After years of treating Big Data almost exclusively as a way to aid marketers and boost revenue, companies are starting to understand the risks of amassing and using overwhelming amounts of information. Yet as they become aware of Big Data’s dark side, they are also finding it a substantial resource in managing the perils that beset them.
In this special report, CFO explores both sides. The lead article, “Big Data, Smaller Risk,” for example, notes that massive thefts of Big Data – including names, credit card numbers, email addresses, and passwords – have been getting widespread attention, from the prominent hacks of Target and Adobe Systems to the attack on Ashley Madison, a purportedly anonymous website encouraging extramarital affairs.
Threatening as those break-ins have been, it’s likely that they’ve had the positive effect of shifting some of the corporate focus from the profit-oriented side of Big Data to how it can be used to ferret out potential problems. The article explores ways of unearthing risks, such as “data-flow analysis,” a way of tracing the location of data at different times during a business process; “outlier analysis,” which involves finding anomalies in credit card data, for instance, to catch fraudsters; and digging through the metadata of corporate emails to detect breaches of confidentiality.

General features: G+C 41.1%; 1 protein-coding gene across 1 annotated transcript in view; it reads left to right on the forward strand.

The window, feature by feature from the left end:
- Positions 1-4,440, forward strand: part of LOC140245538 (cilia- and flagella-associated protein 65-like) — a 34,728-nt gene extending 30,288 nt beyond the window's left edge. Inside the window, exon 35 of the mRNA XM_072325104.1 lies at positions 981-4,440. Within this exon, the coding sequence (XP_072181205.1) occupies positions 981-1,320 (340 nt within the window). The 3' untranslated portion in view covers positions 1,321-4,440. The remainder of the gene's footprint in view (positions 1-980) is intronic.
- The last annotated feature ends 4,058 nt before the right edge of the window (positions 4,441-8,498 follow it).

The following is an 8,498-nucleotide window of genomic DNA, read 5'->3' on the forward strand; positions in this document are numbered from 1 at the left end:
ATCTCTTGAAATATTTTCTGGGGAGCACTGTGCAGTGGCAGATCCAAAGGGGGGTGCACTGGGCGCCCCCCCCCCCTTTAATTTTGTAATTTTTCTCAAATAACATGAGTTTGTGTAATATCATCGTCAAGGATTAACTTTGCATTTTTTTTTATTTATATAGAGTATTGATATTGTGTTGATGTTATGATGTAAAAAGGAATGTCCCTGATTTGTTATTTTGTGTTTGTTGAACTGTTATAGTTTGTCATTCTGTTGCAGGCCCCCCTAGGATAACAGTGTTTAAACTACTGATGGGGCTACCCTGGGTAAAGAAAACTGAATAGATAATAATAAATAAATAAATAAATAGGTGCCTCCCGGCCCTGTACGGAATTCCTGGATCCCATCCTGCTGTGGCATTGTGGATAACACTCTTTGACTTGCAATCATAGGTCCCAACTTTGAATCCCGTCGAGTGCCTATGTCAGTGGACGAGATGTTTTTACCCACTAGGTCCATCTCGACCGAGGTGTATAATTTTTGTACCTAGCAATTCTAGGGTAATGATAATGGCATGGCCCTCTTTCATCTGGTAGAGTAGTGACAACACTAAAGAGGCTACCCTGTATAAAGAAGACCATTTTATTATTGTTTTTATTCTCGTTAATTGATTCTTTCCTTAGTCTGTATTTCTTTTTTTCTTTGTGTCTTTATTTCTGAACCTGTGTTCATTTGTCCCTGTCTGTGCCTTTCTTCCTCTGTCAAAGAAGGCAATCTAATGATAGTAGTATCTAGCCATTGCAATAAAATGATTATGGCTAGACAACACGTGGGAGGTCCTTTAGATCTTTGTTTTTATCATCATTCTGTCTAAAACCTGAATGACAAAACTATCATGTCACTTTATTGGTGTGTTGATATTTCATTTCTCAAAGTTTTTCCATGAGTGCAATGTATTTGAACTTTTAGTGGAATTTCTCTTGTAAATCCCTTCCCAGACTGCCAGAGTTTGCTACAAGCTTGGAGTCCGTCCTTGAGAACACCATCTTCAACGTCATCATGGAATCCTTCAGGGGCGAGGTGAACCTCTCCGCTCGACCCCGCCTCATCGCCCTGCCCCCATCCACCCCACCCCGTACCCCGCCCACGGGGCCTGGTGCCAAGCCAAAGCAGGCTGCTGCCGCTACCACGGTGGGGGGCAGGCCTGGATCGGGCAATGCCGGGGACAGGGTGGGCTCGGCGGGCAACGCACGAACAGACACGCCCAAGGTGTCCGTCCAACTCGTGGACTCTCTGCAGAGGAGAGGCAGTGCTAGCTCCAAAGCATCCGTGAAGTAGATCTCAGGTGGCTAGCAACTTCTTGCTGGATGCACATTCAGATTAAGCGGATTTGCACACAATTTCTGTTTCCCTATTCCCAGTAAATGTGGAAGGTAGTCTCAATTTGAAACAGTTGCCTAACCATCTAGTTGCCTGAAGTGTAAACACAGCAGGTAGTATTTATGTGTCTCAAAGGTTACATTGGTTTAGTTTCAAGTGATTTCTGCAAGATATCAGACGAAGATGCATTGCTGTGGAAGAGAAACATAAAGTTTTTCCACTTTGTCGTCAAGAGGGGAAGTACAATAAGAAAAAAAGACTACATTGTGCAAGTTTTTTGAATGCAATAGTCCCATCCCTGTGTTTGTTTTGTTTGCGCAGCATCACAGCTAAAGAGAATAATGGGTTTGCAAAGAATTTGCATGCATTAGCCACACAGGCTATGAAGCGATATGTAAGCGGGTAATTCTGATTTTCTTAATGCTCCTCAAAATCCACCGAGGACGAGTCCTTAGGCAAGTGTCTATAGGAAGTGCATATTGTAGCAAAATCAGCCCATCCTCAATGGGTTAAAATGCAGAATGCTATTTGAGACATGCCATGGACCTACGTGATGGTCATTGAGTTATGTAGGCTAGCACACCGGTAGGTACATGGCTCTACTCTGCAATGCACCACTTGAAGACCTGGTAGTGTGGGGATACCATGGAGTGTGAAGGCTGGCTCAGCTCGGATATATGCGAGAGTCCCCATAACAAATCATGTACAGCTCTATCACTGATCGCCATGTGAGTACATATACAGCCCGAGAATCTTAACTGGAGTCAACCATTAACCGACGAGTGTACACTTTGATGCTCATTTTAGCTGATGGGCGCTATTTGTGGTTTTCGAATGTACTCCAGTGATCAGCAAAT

One example of the two-edged sword of Big Data risks is biometrics, the practice of using a digital representation of a person’s individual’s physical characteristics to identify that person. Just like fingerprints, biometric data can be used to identify and prevent potential crimes. But as Jeffrey Neuburger points out in “Big Data and Biometrics: Money Well Spent?,” companies that use them may also have to manage risks related to privacy, data security, and technology failure.
Other articles in this report tackle questions of how Big Data can be used to curb employee turnover and prevent supply-chain problems. Finally, author Paul Perry provides CFOs with a guide to Big Data analytics.